Rock legends see songs soar to the top of the charts after death

Death doesn’t have to mark the end of a musical artist’s career. It might even provide a boost.

Hit songs by Eddie Money and Ric Ocasek (the frontman of The Cars) charted this week following the deaths of the two musicians earlier this month, according to Billboard.

Money’s 1986 hit “Take Me Home Tonight” hit No. 3 on the Sept. 28 Hot Rock Songs chart. The song was boosted by a 266 percent increase in digital sales, with 11,000 downloads sold, Billboard reported, citing Nielsen Music.

Eddie Money, portrait, circa 1975. (Photo by GAB Archive/Redferns)

That wasn’t the only Money hit to reenter the charts. “Two Tickets to Paradise” hit No. 4, “Shakin’” went to No. 10 and “Baby Hold On” reached No. 12, according to Billboard. His album, “The Best of Eddie Money,” charted at No. 8 on the Top Rock Albums.

Meanwhile, The Cars’ 1984 hit “Drive” saw 7,000 download sales, a 1,526 percent bump, according to the report. That pushed it up to No. 6. Meanwhile, “Just What I Needed” hit No. 9 and “My Best Friend’s Girl” reached No. 21, and The Cars’ album “The Complete Greatest Hits” came in at No. 6 on the Top Rock Albums chart.

FILE - In this Feb. 6, 2015, file photo, Ric Ocasek of the Cars arrives at the MusiCares Person of the Year event at the Los Angeles Convention Center in Los Angeles. Ocasek, famed frontman for The Cars rock band, has been found dead in a New York Ci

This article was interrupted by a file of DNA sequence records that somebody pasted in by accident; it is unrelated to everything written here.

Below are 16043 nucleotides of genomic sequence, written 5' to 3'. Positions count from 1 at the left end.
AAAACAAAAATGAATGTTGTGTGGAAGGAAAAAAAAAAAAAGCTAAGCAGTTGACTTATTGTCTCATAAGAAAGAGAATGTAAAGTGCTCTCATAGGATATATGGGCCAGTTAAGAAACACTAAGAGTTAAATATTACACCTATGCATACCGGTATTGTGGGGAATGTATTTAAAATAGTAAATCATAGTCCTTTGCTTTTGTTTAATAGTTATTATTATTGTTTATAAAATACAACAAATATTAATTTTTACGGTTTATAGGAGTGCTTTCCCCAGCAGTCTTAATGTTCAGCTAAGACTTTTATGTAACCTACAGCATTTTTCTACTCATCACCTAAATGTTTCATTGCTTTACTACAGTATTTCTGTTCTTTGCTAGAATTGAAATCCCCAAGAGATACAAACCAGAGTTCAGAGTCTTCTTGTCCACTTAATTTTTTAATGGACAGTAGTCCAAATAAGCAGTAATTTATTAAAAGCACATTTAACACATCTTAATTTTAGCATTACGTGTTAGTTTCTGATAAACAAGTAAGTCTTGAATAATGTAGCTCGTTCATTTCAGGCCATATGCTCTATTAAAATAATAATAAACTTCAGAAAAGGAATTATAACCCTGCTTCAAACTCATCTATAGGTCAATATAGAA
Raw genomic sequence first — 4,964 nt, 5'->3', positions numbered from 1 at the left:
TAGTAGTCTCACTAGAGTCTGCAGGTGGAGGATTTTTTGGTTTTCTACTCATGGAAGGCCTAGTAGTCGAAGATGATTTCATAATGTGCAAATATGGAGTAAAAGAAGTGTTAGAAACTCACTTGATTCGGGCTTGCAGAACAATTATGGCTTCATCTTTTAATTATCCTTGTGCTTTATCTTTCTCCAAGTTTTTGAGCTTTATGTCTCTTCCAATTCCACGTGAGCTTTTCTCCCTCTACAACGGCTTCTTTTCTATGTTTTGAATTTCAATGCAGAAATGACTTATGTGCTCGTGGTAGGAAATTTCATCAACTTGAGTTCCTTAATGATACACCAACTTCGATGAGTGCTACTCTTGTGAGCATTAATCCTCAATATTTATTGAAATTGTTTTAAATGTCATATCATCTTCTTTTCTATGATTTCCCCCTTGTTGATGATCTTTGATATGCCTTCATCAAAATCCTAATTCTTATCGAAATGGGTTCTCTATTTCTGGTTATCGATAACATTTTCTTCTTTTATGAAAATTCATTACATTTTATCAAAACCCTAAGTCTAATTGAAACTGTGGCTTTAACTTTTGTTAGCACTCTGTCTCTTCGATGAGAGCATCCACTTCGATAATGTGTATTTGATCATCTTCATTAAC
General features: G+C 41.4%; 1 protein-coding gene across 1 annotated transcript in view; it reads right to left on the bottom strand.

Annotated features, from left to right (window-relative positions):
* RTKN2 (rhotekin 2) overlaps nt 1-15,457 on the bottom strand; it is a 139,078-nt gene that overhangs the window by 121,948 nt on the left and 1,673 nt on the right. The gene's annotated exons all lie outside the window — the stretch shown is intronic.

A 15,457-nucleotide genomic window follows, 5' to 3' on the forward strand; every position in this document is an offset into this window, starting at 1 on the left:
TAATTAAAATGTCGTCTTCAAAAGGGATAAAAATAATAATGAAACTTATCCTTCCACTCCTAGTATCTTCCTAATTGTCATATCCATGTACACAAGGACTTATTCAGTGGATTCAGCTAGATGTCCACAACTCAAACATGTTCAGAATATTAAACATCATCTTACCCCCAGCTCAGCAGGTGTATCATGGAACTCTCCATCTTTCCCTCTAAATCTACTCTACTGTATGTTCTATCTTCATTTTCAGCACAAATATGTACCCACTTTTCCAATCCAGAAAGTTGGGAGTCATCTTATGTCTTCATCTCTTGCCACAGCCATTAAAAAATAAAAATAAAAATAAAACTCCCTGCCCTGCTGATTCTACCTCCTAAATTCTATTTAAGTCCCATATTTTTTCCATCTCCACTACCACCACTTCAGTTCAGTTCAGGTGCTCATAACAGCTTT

It’s not unusual for there to be a spike in interest in an artist after their death. Some companies have even put holographic shows of deceased artists, and the Securities and Exchange Commission announced on Friday that it was charging one of them with fraud.

That company, Hologram USA Networks Inc., falsely claimed to have exclusive rights to stage holographic shows with performers like Whitney Houston, Roy Orbison and Tupac Shakur, according to the SEC’s complaint. The company also lied about having a network of theaters around the U.S. to put on its “resurrection attractions.”

The company raised $100,000 from investors with its lies as it claimed to be preparing to go public, the SEC said.